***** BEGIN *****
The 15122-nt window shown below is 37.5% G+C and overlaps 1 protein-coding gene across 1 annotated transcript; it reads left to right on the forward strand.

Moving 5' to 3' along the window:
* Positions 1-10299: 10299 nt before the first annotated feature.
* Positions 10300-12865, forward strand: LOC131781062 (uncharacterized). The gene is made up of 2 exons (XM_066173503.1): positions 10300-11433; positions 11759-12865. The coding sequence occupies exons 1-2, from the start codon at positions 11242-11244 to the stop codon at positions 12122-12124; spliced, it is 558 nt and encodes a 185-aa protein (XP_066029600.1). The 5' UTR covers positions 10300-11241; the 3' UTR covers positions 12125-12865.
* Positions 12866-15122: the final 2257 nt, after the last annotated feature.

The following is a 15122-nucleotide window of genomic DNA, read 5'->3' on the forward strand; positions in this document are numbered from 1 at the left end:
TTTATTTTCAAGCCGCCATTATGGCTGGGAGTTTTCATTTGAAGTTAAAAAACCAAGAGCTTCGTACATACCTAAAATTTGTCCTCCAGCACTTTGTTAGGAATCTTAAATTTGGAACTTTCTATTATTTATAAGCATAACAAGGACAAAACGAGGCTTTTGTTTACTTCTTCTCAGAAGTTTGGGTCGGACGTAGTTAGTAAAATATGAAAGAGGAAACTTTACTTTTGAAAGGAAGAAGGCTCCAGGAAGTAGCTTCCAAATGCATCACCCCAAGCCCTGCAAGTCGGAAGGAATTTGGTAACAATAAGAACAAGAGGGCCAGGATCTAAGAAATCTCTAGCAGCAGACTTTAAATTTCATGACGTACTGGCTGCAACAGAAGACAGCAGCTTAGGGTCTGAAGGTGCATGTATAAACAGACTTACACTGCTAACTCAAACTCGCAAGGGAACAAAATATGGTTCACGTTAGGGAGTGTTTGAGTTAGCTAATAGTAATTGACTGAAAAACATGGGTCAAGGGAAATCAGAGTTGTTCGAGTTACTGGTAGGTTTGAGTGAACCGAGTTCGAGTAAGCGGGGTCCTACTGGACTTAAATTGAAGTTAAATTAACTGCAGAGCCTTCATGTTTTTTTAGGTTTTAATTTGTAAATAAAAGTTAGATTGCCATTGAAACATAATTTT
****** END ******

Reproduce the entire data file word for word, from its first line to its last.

The 15122-nt window shown below is 37.5% G+C and overlaps 1 protein-coding gene across 1 annotated transcript; it reads left to right on the forward strand.

Moving 5' to 3' along the window:
* Positions 1-10299: 10299 nt before the first annotated feature.
* Positions 10300-12865, forward strand: LOC131781062 (uncharacterized). The gene is made up of 2 exons (XM_066173503.1): positions 10300-11433; positions 11759-12865. The coding sequence occupies exons 1-2, from the start codon at positions 11242-11244 to the stop codon at positions 12122-12124; spliced, it is 558 nt and encodes a 185-aa protein (XP_066029600.1). The 5' UTR covers positions 10300-11241; the 3' UTR covers positions 12125-12865.
* Positions 12866-15122: the final 2257 nt, after the last annotated feature.

The following is a 15122-nucleotide window of genomic DNA, read 5'->3' on the forward strand; positions in this document are numbered from 1 at the left end:
TTTATTTTCAAGCCGCCATTATGGCTGGGAGTTTTCATTTGAAGTTAAAAAACCAAGAGCTTCGTACATACCTAAAATTTGTCCTCCAGCACTTTGTTAGGAATCTTAAATTTGGAACTTTCTATTATTTATAAGCATAACAAGGACAAAACGAGGCTTTTGTTTACTTCTTCTCAGAAGTTTGGGTCGGACGTAGTTAGTAAAATATGAAAGAGGAAACTTTACTTTTGAAAGGAAGAAGGCTCCAGGAAGTAGCTTCCAAATGCATCACCCCAAGCCCTGCAAGTCGGAAGGAATTTGGTAACAATAAGAACAAGAGGGCCAGGATCTAAGAAATCTCTAGCAGCAGACTTTAAATTTCATGACGTACTGGCTGCAACAGAAGACAGCAGCTTAGGGTCTGAAGGTGCATGTATAAACAGACTTACACTGCTAACTCAAACTCGCAAGGGAACAAAATATGGTTCACGTTAGGGAGTGTTTGAGTTAGCTAATAGTAATTGACTGAAAAACATGGGTCAAGGGAAATCAGAGTTGTTCGAGTTACTGGTAGGTTTGAGTGAACCGAGTTCGAGTAAGCGGGGTCCTACTGGACTTAAATTGAAGTTAAATTAACTGCAGAGCCTTCATGTTTTTTTAGGTTTTAATTTGTAAATAAAAGTTAGATTGCCATTGAAACATAATTTT